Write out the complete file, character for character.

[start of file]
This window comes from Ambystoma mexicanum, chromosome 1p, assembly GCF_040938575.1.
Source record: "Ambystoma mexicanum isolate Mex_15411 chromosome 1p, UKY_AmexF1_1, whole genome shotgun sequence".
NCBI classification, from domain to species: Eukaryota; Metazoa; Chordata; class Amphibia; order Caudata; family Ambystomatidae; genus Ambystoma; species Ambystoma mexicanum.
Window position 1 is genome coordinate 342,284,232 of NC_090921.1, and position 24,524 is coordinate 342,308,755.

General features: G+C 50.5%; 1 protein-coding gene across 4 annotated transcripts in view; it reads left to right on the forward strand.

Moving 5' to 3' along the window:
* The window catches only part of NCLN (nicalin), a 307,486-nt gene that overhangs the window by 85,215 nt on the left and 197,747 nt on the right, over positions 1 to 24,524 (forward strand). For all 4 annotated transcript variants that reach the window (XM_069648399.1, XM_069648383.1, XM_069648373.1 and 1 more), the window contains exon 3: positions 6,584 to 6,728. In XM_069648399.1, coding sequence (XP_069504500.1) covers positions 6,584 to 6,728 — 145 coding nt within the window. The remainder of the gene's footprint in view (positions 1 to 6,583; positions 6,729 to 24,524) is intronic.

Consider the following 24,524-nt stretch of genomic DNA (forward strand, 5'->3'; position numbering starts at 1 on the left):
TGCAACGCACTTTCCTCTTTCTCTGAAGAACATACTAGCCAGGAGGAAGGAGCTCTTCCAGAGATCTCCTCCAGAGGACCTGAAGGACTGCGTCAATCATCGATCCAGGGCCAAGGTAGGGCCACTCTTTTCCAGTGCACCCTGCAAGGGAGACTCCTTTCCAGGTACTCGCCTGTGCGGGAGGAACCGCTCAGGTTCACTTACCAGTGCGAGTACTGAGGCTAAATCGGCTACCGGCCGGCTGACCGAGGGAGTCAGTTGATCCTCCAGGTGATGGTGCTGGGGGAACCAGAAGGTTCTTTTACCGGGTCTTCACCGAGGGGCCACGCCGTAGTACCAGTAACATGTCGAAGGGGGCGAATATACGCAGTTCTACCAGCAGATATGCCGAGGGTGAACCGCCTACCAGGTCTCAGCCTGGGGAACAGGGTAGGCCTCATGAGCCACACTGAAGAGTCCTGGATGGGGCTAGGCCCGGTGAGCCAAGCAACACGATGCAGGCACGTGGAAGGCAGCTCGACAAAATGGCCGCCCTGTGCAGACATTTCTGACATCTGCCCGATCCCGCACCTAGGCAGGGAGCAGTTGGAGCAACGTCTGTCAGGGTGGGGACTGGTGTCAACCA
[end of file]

This window comes from Ambystoma mexicanum, chromosome 1p, assembly GCF_040938575.1.
Source record: "Ambystoma mexicanum isolate Mex_15411 chromosome 1p, UKY_AmexF1_1, whole genome shotgun sequence".
NCBI classification, from domain to species: Eukaryota; Metazoa; Chordata; class Amphibia; order Caudata; family Ambystomatidae; genus Ambystoma; species Ambystoma mexicanum.
Window position 1 is genome coordinate 342,284,232 of NC_090921.1, and position 24,524 is coordinate 342,308,755.

General features: G+C 50.5%; 1 protein-coding gene across 4 annotated transcripts in view; it reads left to right on the forward strand.

Moving 5' to 3' along the window:
* The window catches only part of NCLN (nicalin), a 307,486-nt gene that overhangs the window by 85,215 nt on the left and 197,747 nt on the right, over positions 1 to 24,524 (forward strand). For all 4 annotated transcript variants that reach the window (XM_069648399.1, XM_069648383.1, XM_069648373.1 and 1 more), the window contains exon 3: positions 6,584 to 6,728. In XM_069648399.1, coding sequence (XP_069504500.1) covers positions 6,584 to 6,728 — 145 coding nt within the window. The remainder of the gene's footprint in view (positions 1 to 6,583; positions 6,729 to 24,524) is intronic.

Consider the following 24,524-nt stretch of genomic DNA (forward strand, 5'->3'; position numbering starts at 1 on the left):
TGCAACGCACTTTCCTCTTTCTCTGAAGAACATACTAGCCAGGAGGAAGGAGCTCTTCCAGAGATCTCCTCCAGAGGACCTGAAGGACTGCGTCAATCATCGATCCAGGGCCAAGGTAGGGCCACTCTTTTCCAGTGCACCCTGCAAGGGAGACTCCTTTCCAGGTACTCGCCTGTGCGGGAGGAACCGCTCAGGTTCACTTACCAGTGCGAGTACTGAGGCTAAATCGGCTACCGGCCGGCTGACCGAGGGAGTCAGTTGATCCTCCAGGTGATGGTGCTGGGGGAACCAGAAGGTTCTTTTACCGGGTCTTCACCGAGGGGCCACGCCGTAGTACCAGTAACATGTCGAAGGGGGCGAATATACGCAGTTCTACCAGCAGATATGCCGAGGGTGAACCGCCTACCAGGTCTCAGCCTGGGGAACAGGGTAGGCCTCATGAGCCACACTGAAGAGTCCTGGATGGGGCTAGGCCCGGTGAGCCAAGCAACACGATGCAGGCACGTGGAAGGCAGCTCGACAAAATGGCCGCCCTGTGCAGACATTTCTGACATCTGCCCGATCCCGCACCTAGGCAGGGAGCAGTTGGAGCAACGTCTGTCAGGGTGGGGACTGGTGTCAACCA